31 Principles of Propagation by Seed Temperature ranges:Temperature ranges: –Minimum - lowest temperature for germination –Maximum - highest temperature for germination –Optimum - a range where the greatest percentage of seedlings are produced at the highest rate

32 Principles of Propagation by Seed Temperature categoriesTemperature categories –Cool-temperature tolerant - native to temperate zones prefer °F Ex: broccoli, cabbage, carrot, peas, alyssumEx: broccoli, cabbage, carrot, peas, alyssum –Cool-temperature requiring - native to a Mediterranean climate. No germination if > 77 °F Ex: celery, lettuce, onion, delphiniumEx: celery, lettuce, onion, delphinium

33 Principles of Propagation by Seed Temperature categories (continued)Temperature categories (continued) –Warm-temperature requiring - native to subtropical and tropical regions Must be > 50°F for sweet corn & tomatoMust be > 50°F for sweet corn & tomato Must be > 60°F for beans, pepper, cucumbers, cottonMust be > 60°F for beans, pepper, cucumbers, cotton

34 Principles of Propagation by Seed Temperature categories (continued)Temperature categories (continued) –Alternating temperatures Day/night temperature fluxes are better than constant temperaturesDay/night temperature fluxes are better than constant temperatures Used in seed testing labsUsed in seed testing labs 18°F (10°C) difference often used18°F (10°C) difference often used Imbibed weed seeds deep in soil do not germinate since there is little temperature flux, however, they will germinate if the soil is cultivated and seeds are brought to the surface where there is temperature fluxImbibed weed seeds deep in soil do not germinate since there is little temperature flux, however, they will germinate if the soil is cultivated and seeds are brought to the surface where there is temperature flux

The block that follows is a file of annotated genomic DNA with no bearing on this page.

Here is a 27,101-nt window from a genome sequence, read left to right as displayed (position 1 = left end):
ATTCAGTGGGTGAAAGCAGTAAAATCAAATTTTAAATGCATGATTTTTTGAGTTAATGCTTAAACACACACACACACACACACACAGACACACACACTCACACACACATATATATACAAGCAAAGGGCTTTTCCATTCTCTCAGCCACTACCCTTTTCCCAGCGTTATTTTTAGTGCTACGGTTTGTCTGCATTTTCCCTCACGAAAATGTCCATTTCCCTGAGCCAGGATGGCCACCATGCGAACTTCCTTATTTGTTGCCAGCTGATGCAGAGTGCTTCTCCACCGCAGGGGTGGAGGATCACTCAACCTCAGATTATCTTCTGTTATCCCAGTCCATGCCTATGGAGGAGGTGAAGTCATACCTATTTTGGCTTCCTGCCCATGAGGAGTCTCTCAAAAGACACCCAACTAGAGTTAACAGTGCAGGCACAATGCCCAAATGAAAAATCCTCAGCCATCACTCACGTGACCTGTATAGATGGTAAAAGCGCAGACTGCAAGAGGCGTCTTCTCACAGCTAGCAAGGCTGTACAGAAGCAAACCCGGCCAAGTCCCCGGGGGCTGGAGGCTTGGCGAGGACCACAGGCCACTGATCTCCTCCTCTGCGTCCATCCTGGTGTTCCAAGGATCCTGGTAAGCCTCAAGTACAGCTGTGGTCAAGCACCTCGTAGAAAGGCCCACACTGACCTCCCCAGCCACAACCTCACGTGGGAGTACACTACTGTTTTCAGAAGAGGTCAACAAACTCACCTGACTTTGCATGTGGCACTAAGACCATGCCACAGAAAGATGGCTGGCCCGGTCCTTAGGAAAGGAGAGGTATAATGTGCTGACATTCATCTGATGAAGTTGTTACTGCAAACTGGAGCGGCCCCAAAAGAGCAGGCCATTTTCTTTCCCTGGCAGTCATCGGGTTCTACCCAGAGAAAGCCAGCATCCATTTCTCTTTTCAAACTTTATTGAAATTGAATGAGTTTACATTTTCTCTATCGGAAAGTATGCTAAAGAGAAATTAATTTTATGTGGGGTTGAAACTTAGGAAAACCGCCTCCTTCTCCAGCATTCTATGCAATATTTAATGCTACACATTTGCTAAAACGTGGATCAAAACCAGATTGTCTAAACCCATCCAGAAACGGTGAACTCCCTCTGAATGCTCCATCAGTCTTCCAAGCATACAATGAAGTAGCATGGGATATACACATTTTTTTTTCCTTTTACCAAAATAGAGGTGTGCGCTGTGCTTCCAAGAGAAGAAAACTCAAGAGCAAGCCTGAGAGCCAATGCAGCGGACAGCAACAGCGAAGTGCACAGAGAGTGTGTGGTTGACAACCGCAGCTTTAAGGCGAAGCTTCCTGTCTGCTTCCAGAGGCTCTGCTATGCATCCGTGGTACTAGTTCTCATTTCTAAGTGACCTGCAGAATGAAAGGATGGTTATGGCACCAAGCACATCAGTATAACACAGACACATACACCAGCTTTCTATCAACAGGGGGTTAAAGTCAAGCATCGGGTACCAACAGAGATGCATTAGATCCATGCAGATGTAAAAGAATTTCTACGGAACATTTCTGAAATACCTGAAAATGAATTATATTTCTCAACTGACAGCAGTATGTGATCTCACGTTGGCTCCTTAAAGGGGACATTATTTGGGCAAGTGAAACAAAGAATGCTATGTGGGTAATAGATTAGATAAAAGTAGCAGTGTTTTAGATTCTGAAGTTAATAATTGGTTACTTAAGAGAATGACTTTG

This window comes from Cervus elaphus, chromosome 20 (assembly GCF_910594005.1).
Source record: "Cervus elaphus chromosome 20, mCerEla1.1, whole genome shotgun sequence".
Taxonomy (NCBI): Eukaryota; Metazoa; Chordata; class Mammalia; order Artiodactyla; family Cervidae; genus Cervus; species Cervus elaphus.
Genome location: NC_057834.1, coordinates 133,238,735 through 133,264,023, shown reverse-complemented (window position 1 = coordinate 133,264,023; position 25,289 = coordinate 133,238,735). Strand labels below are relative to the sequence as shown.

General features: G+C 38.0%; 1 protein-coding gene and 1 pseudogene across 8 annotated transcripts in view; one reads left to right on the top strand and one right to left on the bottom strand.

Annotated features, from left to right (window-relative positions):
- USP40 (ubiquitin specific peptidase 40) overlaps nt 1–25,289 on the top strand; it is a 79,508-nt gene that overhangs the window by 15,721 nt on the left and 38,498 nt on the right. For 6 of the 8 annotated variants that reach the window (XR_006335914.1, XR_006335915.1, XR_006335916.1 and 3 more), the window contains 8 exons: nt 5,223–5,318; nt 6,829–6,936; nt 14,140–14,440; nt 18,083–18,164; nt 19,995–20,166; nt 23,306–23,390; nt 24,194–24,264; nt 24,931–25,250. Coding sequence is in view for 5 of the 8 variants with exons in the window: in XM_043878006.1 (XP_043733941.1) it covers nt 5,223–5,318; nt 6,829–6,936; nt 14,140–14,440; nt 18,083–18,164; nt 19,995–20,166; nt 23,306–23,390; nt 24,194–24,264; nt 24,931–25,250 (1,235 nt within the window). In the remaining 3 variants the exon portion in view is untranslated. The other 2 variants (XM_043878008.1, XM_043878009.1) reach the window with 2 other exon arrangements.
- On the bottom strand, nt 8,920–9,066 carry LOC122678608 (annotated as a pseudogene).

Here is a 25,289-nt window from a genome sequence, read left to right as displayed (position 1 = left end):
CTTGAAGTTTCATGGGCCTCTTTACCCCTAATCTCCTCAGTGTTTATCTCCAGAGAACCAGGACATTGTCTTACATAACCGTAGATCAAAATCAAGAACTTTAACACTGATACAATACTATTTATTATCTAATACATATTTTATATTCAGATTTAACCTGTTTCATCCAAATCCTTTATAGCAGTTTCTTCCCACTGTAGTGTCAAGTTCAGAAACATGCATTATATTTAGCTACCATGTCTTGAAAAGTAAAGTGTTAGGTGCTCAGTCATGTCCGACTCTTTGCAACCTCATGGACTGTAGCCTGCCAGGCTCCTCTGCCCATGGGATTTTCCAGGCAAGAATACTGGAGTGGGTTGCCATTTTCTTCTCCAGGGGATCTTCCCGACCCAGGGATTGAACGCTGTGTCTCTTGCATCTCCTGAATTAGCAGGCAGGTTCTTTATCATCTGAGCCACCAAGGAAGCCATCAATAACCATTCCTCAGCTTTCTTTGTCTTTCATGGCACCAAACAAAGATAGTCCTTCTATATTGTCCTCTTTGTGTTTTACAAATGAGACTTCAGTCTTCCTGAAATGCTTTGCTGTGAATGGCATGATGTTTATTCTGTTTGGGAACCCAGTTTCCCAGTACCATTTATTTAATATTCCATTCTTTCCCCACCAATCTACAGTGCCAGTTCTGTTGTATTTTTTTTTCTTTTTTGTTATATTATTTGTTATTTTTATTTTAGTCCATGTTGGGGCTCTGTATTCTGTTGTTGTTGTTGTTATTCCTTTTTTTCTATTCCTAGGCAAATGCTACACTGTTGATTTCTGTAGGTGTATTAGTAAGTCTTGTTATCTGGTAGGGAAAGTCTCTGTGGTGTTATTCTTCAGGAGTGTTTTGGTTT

35 Principles of Propagation by Seed Aeration effects on germinationAeration effects on germination –Oxygen uptake is proportional to the amount of metabolic activity –Oxygen diffuses through water slowly therefore waterlogged soils slow/inhibit germination